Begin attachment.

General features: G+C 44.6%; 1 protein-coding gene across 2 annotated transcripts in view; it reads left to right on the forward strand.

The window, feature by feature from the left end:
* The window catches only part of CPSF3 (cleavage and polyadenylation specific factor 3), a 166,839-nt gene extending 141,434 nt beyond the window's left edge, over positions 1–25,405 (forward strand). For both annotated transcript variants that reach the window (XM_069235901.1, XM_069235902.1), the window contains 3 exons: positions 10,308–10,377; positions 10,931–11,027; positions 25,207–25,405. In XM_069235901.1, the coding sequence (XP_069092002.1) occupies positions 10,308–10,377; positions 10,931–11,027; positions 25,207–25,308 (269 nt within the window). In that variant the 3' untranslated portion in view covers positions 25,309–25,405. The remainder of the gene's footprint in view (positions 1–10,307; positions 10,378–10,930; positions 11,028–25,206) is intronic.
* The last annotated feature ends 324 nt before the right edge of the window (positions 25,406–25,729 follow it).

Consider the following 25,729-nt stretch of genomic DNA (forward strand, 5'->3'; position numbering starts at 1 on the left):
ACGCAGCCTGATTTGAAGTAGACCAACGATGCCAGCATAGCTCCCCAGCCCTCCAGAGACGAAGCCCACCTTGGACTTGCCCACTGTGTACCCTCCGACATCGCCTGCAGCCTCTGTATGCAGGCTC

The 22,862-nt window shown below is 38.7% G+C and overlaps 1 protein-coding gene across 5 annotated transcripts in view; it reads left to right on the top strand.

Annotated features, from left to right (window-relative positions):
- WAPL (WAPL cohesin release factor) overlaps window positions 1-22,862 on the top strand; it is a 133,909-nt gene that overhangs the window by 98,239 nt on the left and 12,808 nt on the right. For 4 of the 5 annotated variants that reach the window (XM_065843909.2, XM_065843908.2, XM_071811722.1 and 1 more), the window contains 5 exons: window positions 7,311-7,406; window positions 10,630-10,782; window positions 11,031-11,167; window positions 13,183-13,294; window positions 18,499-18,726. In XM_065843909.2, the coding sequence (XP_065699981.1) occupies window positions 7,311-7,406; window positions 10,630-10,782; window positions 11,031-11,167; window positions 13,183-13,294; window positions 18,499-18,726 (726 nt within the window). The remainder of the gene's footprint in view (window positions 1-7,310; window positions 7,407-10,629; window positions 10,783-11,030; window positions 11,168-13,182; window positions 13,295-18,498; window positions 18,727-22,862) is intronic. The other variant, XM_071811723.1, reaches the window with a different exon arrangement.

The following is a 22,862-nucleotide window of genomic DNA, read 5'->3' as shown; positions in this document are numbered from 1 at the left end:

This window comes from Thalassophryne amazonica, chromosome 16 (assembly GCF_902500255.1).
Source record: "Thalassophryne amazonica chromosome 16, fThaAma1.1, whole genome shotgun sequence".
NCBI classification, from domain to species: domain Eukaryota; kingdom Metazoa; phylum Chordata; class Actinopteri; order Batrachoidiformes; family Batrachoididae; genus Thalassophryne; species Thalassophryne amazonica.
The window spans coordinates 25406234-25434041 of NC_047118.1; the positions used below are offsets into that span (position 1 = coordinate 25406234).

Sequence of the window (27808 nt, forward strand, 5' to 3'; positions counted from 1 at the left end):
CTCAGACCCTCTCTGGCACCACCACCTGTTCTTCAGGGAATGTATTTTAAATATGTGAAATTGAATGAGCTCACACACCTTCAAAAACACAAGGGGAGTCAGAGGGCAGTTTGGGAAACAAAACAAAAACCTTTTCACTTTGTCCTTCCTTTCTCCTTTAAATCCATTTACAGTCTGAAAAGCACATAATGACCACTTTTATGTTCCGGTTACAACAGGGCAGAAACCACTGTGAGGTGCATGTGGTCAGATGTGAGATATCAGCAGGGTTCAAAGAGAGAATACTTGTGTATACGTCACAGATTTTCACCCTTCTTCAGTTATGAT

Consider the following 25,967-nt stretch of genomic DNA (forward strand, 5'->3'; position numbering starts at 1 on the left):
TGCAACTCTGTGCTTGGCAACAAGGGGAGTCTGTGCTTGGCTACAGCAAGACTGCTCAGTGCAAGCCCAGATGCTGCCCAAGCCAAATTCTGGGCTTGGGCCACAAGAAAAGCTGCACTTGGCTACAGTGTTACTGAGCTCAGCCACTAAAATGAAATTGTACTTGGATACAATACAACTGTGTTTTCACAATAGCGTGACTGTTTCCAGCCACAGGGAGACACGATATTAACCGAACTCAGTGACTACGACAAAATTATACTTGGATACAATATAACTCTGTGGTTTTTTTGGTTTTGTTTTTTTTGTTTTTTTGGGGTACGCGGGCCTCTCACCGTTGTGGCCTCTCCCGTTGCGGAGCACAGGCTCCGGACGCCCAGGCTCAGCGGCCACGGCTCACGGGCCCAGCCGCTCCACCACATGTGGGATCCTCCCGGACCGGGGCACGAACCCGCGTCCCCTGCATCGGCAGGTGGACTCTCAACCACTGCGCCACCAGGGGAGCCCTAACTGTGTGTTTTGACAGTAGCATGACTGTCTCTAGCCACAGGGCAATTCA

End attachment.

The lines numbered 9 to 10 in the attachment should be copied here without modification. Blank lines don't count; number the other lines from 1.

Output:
- WAPL (WAPL cohesin release factor) overlaps window positions 1-22,862 on the top strand; it is a 133,909-nt gene that overhangs the window by 98,239 nt on the left and 12,808 nt on the right. For 4 of the 5 annotated variants that reach the window (XM_065843909.2, XM_065843908.2, XM_071811722.1 and 1 more), the window contains 5 exons: window positions 7,311-7,406; window positions 10,630-10,782; window positions 11,031-11,167; window positions 13,183-13,294; window positions 18,499-18,726. In XM_065843909.2, the coding sequence (XP_065699981.1) occupies window positions 7,311-7,406; window positions 10,630-10,782; window positions 11,031-11,167; window positions 13,183-13,294; window positions 18,499-18,726 (726 nt within the window). The remainder of the gene's footprint in view (window positions 1-7,310; window positions 7,407-10,629; window positions 10,783-11,030; window positions 11,168-13,182; window positions 13,295-18,498; window positions 18,727-22,862) is intronic. The other variant, XM_071811723.1, reaches the window with a different exon arrangement.

The following is a 22,862-nucleotide window of genomic DNA, read 5'->3' as shown; positions in this document are numbered from 1 at the left end: